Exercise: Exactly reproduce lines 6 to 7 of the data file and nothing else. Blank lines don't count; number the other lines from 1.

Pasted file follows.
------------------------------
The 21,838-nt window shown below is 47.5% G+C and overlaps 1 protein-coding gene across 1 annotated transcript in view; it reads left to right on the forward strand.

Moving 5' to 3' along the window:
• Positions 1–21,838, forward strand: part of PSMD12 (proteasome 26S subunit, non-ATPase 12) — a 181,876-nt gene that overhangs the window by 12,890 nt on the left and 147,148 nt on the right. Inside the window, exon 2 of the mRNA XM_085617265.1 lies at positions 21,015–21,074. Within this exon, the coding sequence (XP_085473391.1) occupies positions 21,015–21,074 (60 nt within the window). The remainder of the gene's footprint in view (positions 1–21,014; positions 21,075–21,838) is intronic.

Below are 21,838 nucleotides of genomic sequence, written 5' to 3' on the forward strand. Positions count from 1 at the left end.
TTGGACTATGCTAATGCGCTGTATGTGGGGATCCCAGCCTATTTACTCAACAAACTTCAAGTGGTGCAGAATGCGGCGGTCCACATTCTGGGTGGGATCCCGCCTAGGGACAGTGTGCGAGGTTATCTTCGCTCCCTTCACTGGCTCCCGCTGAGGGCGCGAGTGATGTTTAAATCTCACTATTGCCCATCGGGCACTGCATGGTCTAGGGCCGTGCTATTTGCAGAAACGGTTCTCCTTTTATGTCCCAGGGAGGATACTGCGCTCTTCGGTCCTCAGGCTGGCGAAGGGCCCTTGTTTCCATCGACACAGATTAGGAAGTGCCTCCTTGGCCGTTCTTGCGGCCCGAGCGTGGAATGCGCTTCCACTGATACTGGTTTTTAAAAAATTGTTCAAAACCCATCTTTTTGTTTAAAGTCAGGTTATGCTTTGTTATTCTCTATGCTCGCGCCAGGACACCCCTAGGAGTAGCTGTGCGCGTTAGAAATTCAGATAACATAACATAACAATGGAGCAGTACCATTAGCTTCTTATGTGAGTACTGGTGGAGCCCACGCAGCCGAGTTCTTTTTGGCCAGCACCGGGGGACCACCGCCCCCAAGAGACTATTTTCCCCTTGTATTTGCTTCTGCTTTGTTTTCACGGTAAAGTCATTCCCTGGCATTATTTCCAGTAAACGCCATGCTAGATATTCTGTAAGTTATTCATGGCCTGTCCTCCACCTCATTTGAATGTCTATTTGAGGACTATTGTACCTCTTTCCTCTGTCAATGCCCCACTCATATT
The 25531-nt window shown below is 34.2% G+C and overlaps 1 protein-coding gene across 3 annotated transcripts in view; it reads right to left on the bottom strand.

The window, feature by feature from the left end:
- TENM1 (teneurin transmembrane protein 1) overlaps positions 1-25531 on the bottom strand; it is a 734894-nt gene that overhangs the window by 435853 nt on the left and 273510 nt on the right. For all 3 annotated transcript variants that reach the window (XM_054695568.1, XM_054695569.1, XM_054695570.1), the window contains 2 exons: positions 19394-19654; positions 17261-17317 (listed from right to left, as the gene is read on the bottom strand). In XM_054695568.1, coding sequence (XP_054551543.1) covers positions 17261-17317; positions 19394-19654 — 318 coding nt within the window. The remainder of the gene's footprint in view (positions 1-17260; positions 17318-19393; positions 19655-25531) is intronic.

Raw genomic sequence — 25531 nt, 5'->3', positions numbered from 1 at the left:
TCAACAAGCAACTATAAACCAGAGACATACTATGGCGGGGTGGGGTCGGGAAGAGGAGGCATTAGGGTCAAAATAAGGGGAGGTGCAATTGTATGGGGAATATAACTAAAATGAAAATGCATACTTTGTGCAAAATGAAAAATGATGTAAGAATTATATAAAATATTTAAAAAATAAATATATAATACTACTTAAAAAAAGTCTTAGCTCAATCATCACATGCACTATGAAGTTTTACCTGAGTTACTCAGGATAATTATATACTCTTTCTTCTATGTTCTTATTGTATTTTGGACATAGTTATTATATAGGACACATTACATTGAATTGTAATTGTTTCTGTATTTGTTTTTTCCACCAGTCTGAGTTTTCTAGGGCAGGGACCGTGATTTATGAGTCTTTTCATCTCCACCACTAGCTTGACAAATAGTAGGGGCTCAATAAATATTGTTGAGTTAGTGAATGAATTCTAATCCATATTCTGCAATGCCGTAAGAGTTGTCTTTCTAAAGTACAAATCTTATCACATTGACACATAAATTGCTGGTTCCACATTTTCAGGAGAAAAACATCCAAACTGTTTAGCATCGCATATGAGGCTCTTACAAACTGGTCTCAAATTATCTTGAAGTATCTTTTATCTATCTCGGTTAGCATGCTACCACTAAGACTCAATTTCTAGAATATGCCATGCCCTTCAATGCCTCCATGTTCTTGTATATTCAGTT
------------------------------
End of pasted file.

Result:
The 25531-nt window shown below is 34.2% G+C and overlaps 1 protein-coding gene across 3 annotated transcripts in view; it reads right to left on the bottom strand.

The window, feature by feature from the left end: